Hmmm, I wonder what Glencross’s counting stats from last year look like? I’m curious as to why you don’t think you can compare them. Both are over 30 left wingers who played most of the season with us. They are insanely comparable. In fact you would be hard pressed to find a better comparison for Glencross.

        • Bean-counting cowboy

          Hmmm, well they go like this:

          Glencross points per game in each of the last 4 seasons; 0.63, 0.65, 0.72, 0.54

          Stempniak past 4 seasons; 0.47, 0.68, 0.46, 0.46

          How about goal scoring you might ask?

          Glencross goals per game last 4 years; 0.32, 0.38, 0.39, 0.30

          Stempniak? – 0.16, 0.19, 0.23, 0.23

          So no, I do not think their counting stats are comparable, which was my whole argument. I certainly do no think they are “insanely comparable” as you suggest. So remind me where my comment was off base again?

  • PrairieStew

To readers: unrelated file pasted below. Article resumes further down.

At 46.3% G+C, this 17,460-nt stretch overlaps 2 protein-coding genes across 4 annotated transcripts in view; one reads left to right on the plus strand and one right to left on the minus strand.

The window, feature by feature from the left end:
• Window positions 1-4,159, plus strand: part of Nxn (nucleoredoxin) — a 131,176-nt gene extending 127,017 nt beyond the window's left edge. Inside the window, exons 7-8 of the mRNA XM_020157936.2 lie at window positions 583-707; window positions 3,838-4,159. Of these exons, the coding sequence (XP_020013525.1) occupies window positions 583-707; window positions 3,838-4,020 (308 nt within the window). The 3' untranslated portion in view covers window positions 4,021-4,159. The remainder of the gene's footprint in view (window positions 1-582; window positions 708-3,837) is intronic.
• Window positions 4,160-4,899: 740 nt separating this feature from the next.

What makes most sense to me is a 3 year deal but that may be complicated by his age at the end. I think there still is the provision of the 35+ contract that effectively can not be bought out. If Glencross wants to sign another deal after this one – he might want to do it as a 34 year old – not at 35 – less risk for the team taking him on. So for the Flames – they could offer him 2 years and I could see $4 million per year. If he wants 3 years – he is probably saying he’s not playing past 35 – if that is the case then $10m total and if he wants a 4th – $11m so 2.75 per year. That gives him a raise – a potential for 4 more years and gives the Flames flexibility to buy him out relatively cheaply if they need or want to in 2 -3 years.